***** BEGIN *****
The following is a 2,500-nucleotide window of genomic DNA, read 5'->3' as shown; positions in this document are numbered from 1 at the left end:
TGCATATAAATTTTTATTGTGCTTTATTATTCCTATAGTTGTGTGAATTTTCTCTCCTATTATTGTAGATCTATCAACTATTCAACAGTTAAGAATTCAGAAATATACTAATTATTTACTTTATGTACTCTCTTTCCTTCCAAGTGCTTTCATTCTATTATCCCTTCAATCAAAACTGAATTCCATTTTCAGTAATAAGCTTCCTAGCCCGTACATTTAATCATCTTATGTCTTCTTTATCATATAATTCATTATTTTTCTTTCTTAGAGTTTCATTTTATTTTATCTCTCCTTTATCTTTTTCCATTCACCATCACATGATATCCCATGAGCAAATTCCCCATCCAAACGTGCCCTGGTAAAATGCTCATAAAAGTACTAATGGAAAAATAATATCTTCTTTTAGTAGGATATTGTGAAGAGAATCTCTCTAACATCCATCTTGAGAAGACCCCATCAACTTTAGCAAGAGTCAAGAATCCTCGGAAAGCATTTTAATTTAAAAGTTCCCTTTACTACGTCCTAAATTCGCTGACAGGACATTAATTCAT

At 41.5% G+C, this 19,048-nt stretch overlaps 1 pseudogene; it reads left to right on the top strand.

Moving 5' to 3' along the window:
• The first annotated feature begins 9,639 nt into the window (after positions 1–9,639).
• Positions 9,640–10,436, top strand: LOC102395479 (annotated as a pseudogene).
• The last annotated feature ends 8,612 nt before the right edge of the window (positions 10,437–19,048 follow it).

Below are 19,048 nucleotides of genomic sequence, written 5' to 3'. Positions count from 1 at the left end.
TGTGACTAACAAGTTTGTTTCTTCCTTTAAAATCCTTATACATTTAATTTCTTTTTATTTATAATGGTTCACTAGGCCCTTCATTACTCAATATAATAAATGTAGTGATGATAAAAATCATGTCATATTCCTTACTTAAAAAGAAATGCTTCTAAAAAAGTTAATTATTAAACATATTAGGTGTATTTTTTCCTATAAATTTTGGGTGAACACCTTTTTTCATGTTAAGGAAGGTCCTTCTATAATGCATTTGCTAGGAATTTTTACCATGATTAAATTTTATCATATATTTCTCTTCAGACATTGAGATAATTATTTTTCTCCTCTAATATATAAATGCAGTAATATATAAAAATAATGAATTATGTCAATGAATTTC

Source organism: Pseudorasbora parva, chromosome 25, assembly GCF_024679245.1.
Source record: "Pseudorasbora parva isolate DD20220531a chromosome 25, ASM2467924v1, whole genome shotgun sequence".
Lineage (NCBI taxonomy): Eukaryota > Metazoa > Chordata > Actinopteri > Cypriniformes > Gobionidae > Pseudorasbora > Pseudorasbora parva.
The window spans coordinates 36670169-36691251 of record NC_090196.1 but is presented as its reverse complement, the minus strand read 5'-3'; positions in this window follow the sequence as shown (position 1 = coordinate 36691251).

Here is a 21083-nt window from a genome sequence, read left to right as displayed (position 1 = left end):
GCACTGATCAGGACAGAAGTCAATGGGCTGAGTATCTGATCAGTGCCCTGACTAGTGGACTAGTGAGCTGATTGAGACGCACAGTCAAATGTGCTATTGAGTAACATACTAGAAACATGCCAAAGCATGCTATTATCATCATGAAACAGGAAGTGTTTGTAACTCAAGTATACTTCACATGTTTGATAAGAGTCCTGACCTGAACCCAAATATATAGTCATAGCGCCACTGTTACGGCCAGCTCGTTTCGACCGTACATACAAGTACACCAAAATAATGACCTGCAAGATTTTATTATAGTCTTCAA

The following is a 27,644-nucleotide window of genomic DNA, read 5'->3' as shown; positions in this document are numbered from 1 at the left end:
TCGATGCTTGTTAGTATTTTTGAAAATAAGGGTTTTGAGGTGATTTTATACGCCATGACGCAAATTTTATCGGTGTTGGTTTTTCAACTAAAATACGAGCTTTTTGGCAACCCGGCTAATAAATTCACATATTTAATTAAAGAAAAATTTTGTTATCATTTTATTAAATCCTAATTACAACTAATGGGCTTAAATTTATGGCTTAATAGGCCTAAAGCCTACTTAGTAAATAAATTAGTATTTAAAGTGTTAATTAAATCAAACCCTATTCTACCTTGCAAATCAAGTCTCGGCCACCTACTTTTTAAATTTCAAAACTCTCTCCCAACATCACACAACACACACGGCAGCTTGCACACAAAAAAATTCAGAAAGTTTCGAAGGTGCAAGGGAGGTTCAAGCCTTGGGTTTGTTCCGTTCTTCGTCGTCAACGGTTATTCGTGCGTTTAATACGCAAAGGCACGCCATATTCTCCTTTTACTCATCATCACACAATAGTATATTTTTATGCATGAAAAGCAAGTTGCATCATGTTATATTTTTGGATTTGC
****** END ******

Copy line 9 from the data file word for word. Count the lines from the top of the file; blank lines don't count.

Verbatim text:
TGTGACTAACAAGTTTGTTTCTTCCTTTAAAATCCTTATACATTTAATTTCTTTTTATTTATAATGGTTCACTAGGCCCTTCATTACTCAATATAATAAATGTAGTGATGATAAAAATCATGTCATATTCCTTACTTAAAAAGAAATGCTTCTAAAAAAGTTAATTATTAAACATATTAGGTGTATTTTTTCCTATAAATTTTGGGTGAACACCTTTTTTCATGTTAAGGAAGGTCCTTCTATAATGCATTTGCTAGGAATTTTTACCATGATTAAATTTTATCATATATTTCTCTTCAGACATTGAGATAATTATTTTTCTCCTCTAATATATAAATGCAGTAATATATAAAAATAATGAATTATGTCAATGAATTTC